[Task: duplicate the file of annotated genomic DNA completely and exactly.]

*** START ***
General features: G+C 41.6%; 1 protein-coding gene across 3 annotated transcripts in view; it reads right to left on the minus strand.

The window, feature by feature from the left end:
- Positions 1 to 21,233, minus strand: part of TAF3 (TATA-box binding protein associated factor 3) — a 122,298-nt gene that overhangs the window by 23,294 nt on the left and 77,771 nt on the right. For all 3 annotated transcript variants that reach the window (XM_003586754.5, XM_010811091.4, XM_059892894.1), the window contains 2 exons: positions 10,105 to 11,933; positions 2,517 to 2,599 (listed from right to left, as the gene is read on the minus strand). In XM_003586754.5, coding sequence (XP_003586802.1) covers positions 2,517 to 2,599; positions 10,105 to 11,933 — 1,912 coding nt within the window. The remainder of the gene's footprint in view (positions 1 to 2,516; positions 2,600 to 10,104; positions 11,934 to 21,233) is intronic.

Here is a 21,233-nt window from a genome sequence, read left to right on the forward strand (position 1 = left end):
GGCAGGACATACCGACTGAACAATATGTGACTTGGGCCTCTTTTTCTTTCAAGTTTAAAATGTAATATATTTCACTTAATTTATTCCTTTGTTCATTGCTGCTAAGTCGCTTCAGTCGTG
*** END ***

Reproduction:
General features: G+C 41.6%; 1 protein-coding gene across 3 annotated transcripts in view; it reads right to left on the minus strand.

The window, feature by feature from the left end:
- Positions 1 to 21,233, minus strand: part of TAF3 (TATA-box binding protein associated factor 3) — a 122,298-nt gene that overhangs the window by 23,294 nt on the left and 77,771 nt on the right. For all 3 annotated transcript variants that reach the window (XM_003586754.5, XM_010811091.4, XM_059892894.1), the window contains 2 exons: positions 10,105 to 11,933; positions 2,517 to 2,599 (listed from right to left, as the gene is read on the minus strand). In XM_003586754.5, coding sequence (XP_003586802.1) covers positions 2,517 to 2,599; positions 10,105 to 11,933 — 1,912 coding nt within the window. The remainder of the gene's footprint in view (positions 1 to 2,516; positions 2,600 to 10,104; positions 11,934 to 21,233) is intronic.

Here is a 21,233-nt window from a genome sequence, read left to right on the forward strand (position 1 = left end):
GGCAGGACATACCGACTGAACAATATGTGACTTGGGCCTCTTTTTCTTTCAAGTTTAAAATGTAATATATTTCACTTAATTTATTCCTTTGTTCATTGCTGCTAAGTCGCTTCAGTCGTG